In order to have the privilege of paying twice as much for RR alfalfa seed as for conventional seed, farmers also must sign what Monsanto calls “stewardship” agreements to theoretically prevent gene flow. Here is where the idea of complete control of the farming process descends into absurdity and reveals itself for the illusion it is. For example, farmers are directed not to use manure, but must use “conventional” fertilizers. They must establish wide barrier fields to prevent unwanted wild bees from entering and leaving with what one might think of as contaminated pollen, and to prevent the chosen pollinator bees from leaving. They must attempt to control any feral alfalfa in the vicinity—and for this last, Monsanto also offers guidelines for highway departments as well. Farmers are also encouraged to remove any acreage they have in the conservation reserve program in favor of tilling and farming: presumably more alfalfa. In addition, farmers must clean their big, big machines thoroughly before using them on other parts of the farm or for other crops. What a lot of extra work! And, oh well, certain to fail. And no matter that these farming practices Monsanto either recommends or insists on run counter to the principles of organic farming and conservation, some of which are promoted by the USDA itself.
The complicated precautions required to grow these GMO versions of plants that have been cultivated successfully for thousands of years should be enough to warn anyone off. These procedures are reminiscent of working with hazardous material in a lab. But outdoors. With tiny seed that in the aggregate “flows like water,” that animals like to eat, that can persist in the ground to grow later if somehow (!) missed during harvest?
I know how I am about cleaning the hand tools I use for gardening—responsible, but not to a surgical or laboratory ideal. I know how I don’t always keep up with every weed. I know how difficult it is to keep unwanted plants out of the local forest preserve where I volunteer. And when Appendix V says, while “Monsanto requires that farmers sign a Monsanto Technology/Stewardship Agreement…No information on farmer compliance with the MTA was found,” I’m somehow not surprised.
As a gardener, I wouldn’t touch seed that I’d be renting from the company (while assuming all liabilities) whose pollen might harm my neighbors’ plants and the larger ecosystem, and whose seeds I couldn’t save. By doing these things, and by signing contracts with the companies, farmers lose their independence and become indentured to the corporations. Organic farmers have always recognized these dangers, but other farmers are realizing this today, even if they use more conventional methods. A young man from a farming family recently told me that his relatives at first welcomed GMO seeds, but now feel they might not be worth it because of the contracts, the costs, and the obligations to the seed companies.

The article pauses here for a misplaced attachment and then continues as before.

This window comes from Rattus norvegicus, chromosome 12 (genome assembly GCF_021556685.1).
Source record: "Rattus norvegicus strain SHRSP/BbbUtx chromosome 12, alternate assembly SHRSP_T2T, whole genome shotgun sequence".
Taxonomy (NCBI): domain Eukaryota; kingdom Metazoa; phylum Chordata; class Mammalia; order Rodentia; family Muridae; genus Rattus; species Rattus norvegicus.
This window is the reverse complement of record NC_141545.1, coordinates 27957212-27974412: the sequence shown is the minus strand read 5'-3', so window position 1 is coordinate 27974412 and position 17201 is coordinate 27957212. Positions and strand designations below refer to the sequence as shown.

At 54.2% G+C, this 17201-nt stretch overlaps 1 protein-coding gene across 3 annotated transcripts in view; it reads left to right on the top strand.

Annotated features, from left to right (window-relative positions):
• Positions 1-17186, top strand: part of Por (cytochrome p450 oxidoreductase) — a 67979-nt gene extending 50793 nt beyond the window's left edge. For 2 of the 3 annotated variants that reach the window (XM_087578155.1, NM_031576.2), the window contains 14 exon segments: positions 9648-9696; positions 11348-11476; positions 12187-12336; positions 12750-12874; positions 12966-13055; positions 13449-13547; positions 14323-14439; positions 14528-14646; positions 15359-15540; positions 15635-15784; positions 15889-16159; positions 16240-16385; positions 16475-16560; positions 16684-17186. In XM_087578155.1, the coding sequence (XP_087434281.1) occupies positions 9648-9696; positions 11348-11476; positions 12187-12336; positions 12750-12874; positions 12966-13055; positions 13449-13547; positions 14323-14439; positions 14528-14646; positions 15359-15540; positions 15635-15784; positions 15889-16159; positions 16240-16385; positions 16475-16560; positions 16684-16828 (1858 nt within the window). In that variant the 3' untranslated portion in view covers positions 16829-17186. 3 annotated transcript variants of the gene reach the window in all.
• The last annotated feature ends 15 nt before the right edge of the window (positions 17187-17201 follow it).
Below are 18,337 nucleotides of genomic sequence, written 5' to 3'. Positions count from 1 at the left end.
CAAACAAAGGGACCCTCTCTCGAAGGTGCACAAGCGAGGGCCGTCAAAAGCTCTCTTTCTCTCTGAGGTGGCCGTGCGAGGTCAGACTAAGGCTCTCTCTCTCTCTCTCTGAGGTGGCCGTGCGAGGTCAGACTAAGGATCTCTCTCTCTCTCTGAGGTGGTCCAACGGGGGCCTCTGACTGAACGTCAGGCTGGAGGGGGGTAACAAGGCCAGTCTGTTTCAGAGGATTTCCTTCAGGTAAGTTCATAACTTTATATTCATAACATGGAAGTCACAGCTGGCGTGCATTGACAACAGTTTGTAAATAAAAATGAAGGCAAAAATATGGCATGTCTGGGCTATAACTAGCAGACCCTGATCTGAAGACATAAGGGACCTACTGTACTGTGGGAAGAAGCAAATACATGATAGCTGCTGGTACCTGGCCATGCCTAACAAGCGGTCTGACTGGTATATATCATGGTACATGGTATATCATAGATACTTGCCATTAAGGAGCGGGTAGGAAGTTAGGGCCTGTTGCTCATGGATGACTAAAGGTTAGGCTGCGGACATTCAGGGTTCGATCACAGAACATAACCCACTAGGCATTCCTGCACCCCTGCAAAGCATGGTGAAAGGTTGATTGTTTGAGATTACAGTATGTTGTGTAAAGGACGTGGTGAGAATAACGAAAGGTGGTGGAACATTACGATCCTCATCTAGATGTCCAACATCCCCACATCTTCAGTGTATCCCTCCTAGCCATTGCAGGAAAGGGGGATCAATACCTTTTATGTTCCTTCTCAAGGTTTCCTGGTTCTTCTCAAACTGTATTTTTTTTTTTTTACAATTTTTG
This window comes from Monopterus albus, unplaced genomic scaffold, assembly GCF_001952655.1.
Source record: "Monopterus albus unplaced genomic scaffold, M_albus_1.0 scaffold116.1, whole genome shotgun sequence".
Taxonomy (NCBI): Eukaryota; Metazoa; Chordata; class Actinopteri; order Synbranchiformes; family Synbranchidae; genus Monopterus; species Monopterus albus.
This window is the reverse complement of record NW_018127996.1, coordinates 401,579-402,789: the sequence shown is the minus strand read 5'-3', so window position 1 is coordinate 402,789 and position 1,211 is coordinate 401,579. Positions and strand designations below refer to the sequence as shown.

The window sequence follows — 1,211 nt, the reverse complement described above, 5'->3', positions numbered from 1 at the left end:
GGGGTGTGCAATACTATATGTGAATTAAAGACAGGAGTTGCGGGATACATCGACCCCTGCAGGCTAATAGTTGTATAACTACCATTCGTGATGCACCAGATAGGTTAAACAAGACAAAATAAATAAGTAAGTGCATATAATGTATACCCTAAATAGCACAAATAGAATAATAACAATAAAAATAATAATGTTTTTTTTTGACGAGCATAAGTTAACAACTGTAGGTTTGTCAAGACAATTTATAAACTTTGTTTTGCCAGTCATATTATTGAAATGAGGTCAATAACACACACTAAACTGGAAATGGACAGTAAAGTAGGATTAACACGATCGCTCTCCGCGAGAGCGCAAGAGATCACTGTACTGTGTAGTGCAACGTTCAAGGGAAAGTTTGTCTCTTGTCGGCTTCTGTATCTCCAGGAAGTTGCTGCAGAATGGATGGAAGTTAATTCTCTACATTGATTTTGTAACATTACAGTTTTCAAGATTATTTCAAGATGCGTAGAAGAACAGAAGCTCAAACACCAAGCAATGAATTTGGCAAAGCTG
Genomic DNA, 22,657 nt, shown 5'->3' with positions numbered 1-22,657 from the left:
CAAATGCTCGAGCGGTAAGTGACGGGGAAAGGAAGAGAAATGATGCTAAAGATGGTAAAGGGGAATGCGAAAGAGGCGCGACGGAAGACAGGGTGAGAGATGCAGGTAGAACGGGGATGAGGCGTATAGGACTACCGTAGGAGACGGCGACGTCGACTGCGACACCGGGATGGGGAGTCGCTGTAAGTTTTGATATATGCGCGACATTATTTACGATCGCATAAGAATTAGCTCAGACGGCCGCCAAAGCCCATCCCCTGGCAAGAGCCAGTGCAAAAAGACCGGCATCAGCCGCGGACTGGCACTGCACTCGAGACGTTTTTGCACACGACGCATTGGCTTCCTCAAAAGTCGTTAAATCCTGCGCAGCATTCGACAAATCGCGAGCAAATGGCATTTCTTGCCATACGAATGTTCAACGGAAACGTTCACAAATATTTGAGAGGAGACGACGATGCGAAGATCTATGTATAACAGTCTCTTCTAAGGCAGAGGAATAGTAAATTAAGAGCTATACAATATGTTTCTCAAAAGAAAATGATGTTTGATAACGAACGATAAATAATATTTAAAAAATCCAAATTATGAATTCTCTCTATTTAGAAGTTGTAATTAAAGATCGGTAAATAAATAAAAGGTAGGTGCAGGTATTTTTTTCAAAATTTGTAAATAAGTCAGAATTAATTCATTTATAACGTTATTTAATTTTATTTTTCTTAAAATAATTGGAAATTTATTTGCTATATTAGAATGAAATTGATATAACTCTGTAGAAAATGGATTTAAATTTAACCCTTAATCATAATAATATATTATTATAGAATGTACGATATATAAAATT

Gene flow is inevitable
Even assuming that all of the controls are followed in seed production, gene flow will still occur. The 100-120,000 acres devoted to seed production is only a small fraction of the 20 million acres devoted to alfalfa. Most farmers grow it for hay, and as Appendix V states, “Alfalfa can be planted for further alternative usages of the crop products (e.g., composting, organic alfalfa meal fertilizer, green manure cover crop, intentional sowing that is not managed after planting, as part of a long term soil building program, cover crop left to flower to attract beneficial insects). These populations may serve as avenues for unintended escape of the Roundup Ready alfalfa. (italics mine)” Really? When all is said and done, the conclusion seems to be that gene flow will occur and that any mitigation will not be completely successful—but so what.
I should add that much of Appendix V was based on studies provided by the powerful National Alfalfa and Forage Alliance (NAFA), an organization whose advertised members form a rogue’s gallery of companies such as Monsanto, Forage International, Croplan Genetics and Syngenta. No organic companies among them that I can tell. A primary document on which Appendix V is based is Gene Flow in Alfalfa: Biology, Mitigation and potential Impact on Production, produced by the Council for Agricultural Science and Technology. The executive summary says, “…seed-mediated gene flow in alfalfa likely will be very low (italics mine),” and the authors are mainly concerned that gene flow not interfere with sales to GE-sensitive markets (oh those pesky Europeans), not on whether it might be a bad idea to introduce RR traits into the ecosystem.